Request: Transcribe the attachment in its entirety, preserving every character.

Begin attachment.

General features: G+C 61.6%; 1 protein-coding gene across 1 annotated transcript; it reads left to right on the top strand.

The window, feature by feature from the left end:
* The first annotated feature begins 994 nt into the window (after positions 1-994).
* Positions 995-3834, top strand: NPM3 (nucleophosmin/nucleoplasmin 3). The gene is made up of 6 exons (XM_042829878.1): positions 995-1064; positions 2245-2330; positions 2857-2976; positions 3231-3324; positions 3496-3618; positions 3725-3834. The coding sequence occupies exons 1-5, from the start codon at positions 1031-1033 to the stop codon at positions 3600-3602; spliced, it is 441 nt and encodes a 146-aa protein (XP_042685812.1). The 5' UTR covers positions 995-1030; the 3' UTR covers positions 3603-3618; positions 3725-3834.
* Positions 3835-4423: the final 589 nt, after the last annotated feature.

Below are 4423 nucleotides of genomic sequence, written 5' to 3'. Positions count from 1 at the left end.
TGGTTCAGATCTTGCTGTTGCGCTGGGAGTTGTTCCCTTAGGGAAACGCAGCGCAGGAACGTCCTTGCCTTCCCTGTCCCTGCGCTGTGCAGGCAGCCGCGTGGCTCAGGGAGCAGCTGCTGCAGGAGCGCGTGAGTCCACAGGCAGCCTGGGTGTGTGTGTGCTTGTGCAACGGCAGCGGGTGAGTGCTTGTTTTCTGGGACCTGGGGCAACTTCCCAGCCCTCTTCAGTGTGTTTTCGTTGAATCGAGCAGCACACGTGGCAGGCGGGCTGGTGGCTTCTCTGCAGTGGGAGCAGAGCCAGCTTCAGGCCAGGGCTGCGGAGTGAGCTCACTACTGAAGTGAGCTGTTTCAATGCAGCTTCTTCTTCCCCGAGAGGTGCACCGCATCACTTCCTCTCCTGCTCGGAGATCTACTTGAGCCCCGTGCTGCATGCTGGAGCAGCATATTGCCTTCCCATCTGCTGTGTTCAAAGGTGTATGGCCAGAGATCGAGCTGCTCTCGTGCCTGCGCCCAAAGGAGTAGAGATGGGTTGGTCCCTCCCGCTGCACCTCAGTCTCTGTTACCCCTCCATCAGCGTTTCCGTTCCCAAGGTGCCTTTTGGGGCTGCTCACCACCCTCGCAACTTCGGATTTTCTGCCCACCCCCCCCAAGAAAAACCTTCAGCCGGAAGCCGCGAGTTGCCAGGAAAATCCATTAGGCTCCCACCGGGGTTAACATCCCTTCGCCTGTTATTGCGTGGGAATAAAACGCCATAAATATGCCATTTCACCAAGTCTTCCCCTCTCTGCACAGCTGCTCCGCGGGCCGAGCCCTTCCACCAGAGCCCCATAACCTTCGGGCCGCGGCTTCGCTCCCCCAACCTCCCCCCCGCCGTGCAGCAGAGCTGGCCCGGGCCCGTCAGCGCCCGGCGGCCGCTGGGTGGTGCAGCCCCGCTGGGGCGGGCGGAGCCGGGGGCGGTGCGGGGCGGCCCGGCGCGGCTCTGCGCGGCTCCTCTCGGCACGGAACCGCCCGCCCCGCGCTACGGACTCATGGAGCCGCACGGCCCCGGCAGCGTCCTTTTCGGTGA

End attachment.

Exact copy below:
General features: G+C 61.6%; 1 protein-coding gene across 1 annotated transcript; it reads left to right on the top strand.

The window, feature by feature from the left end:
* The first annotated feature begins 994 nt into the window (after positions 1-994).
* Positions 995-3834, top strand: NPM3 (nucleophosmin/nucleoplasmin 3). The gene is made up of 6 exons (XM_042829878.1): positions 995-1064; positions 2245-2330; positions 2857-2976; positions 3231-3324; positions 3496-3618; positions 3725-3834. The coding sequence occupies exons 1-5, from the start codon at positions 1031-1033 to the stop codon at positions 3600-3602; spliced, it is 441 nt and encodes a 146-aa protein (XP_042685812.1). The 5' UTR covers positions 995-1030; the 3' UTR covers positions 3603-3618; positions 3725-3834.
* Positions 3835-4423: the final 589 nt, after the last annotated feature.

Below are 4423 nucleotides of genomic sequence, written 5' to 3'. Positions count from 1 at the left end.
TGGTTCAGATCTTGCTGTTGCGCTGGGAGTTGTTCCCTTAGGGAAACGCAGCGCAGGAACGTCCTTGCCTTCCCTGTCCCTGCGCTGTGCAGGCAGCCGCGTGGCTCAGGGAGCAGCTGCTGCAGGAGCGCGTGAGTCCACAGGCAGCCTGGGTGTGTGTGTGCTTGTGCAACGGCAGCGGGTGAGTGCTTGTTTTCTGGGACCTGGGGCAACTTCCCAGCCCTCTTCAGTGTGTTTTCGTTGAATCGAGCAGCACACGTGGCAGGCGGGCTGGTGGCTTCTCTGCAGTGGGAGCAGAGCCAGCTTCAGGCCAGGGCTGCGGAGTGAGCTCACTACTGAAGTGAGCTGTTTCAATGCAGCTTCTTCTTCCCCGAGAGGTGCACCGCATCACTTCCTCTCCTGCTCGGAGATCTACTTGAGCCCCGTGCTGCATGCTGGAGCAGCATATTGCCTTCCCATCTGCTGTGTTCAAAGGTGTATGGCCAGAGATCGAGCTGCTCTCGTGCCTGCGCCCAAAGGAGTAGAGATGGGTTGGTCCCTCCCGCTGCACCTCAGTCTCTGTTACCCCTCCATCAGCGTTTCCGTTCCCAAGGTGCCTTTTGGGGCTGCTCACCACCCTCGCAACTTCGGATTTTCTGCCCACCCCCCCCAAGAAAAACCTTCAGCCGGAAGCCGCGAGTTGCCAGGAAAATCCATTAGGCTCCCACCGGGGTTAACATCCCTTCGCCTGTTATTGCGTGGGAATAAAACGCCATAAATATGCCATTTCACCAAGTCTTCCCCTCTCTGCACAGCTGCTCCGCGGGCCGAGCCCTTCCACCAGAGCCCCATAACCTTCGGGCCGCGGCTTCGCTCCCCCAACCTCCCCCCCGCCGTGCAGCAGAGCTGGCCCGGGCCCGTCAGCGCCCGGCGGCCGCTGGGTGGTGCAGCCCCGCTGGGGCGGGCGGAGCCGGGGGCGGTGCGGGGCGGCCCGGCGCGGCTCTGCGCGGCTCCTCTCGGCACGGAACCGCCCGCCCCGCGCTACGGACTCATGGAGCCGCACGGCCCCGGCAGCGTCCTTTTCGGTGA